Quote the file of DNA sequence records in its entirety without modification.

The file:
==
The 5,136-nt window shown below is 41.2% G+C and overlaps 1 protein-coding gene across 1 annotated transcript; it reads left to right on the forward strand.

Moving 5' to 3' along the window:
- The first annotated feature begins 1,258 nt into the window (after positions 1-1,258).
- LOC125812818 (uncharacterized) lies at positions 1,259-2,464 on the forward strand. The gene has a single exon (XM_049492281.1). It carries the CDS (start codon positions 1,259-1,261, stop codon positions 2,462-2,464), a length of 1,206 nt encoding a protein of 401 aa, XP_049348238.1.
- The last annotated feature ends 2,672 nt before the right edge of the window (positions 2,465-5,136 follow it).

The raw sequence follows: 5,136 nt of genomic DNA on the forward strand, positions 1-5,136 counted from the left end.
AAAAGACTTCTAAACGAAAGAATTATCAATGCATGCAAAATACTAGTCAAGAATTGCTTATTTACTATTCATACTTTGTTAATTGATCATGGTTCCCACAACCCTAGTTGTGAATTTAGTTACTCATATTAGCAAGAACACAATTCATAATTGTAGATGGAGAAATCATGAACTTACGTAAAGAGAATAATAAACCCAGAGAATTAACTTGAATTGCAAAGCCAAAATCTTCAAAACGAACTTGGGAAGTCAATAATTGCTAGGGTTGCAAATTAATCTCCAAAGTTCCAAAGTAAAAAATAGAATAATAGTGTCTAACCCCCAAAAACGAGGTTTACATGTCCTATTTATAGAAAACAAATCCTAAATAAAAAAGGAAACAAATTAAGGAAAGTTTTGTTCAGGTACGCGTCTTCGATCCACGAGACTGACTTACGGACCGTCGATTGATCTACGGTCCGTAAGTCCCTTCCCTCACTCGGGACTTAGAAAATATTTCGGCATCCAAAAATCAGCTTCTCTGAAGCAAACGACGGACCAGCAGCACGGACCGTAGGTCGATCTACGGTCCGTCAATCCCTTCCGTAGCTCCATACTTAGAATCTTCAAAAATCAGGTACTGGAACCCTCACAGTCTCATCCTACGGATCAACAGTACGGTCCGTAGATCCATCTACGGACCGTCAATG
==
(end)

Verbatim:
The 5,136-nt window shown below is 41.2% G+C and overlaps 1 protein-coding gene across 1 annotated transcript; it reads left to right on the forward strand.

Moving 5' to 3' along the window:
- The first annotated feature begins 1,258 nt into the window (after positions 1-1,258).
- LOC125812818 (uncharacterized) lies at positions 1,259-2,464 on the forward strand. The gene has a single exon (XM_049492281.1). It carries the CDS (start codon positions 1,259-1,261, stop codon positions 2,462-2,464), a length of 1,206 nt encoding a protein of 401 aa, XP_049348238.1.
- The last annotated feature ends 2,672 nt before the right edge of the window (positions 2,465-5,136 follow it).

The raw sequence follows: 5,136 nt of genomic DNA on the forward strand, positions 1-5,136 counted from the left end.
AAAAGACTTCTAAACGAAAGAATTATCAATGCATGCAAAATACTAGTCAAGAATTGCTTATTTACTATTCATACTTTGTTAATTGATCATGGTTCCCACAACCCTAGTTGTGAATTTAGTTACTCATATTAGCAAGAACACAATTCATAATTGTAGATGGAGAAATCATGAACTTACGTAAAGAGAATAATAAACCCAGAGAATTAACTTGAATTGCAAAGCCAAAATCTTCAAAACGAACTTGGGAAGTCAATAATTGCTAGGGTTGCAAATTAATCTCCAAAGTTCCAAAGTAAAAAATAGAATAATAGTGTCTAACCCCCAAAAACGAGGTTTACATGTCCTATTTATAGAAAACAAATCCTAAATAAAAAAGGAAACAAATTAAGGAAAGTTTTGTTCAGGTACGCGTCTTCGATCCACGAGACTGACTTACGGACCGTCGATTGATCTACGGTCCGTAAGTCCCTTCCCTCACTCGGGACTTAGAAAATATTTCGGCATCCAAAAATCAGCTTCTCTGAAGCAAACGACGGACCAGCAGCACGGACCGTAGGTCGATCTACGGTCCGTCAATCCCTTCCGTAGCTCCATACTTAGAATCTTCAAAAATCAGGTACTGGAACCCTCACAGTCTCATCCTACGGATCAACAGTACGGTCCGTAGATCCATCTACGGACCGTCAATG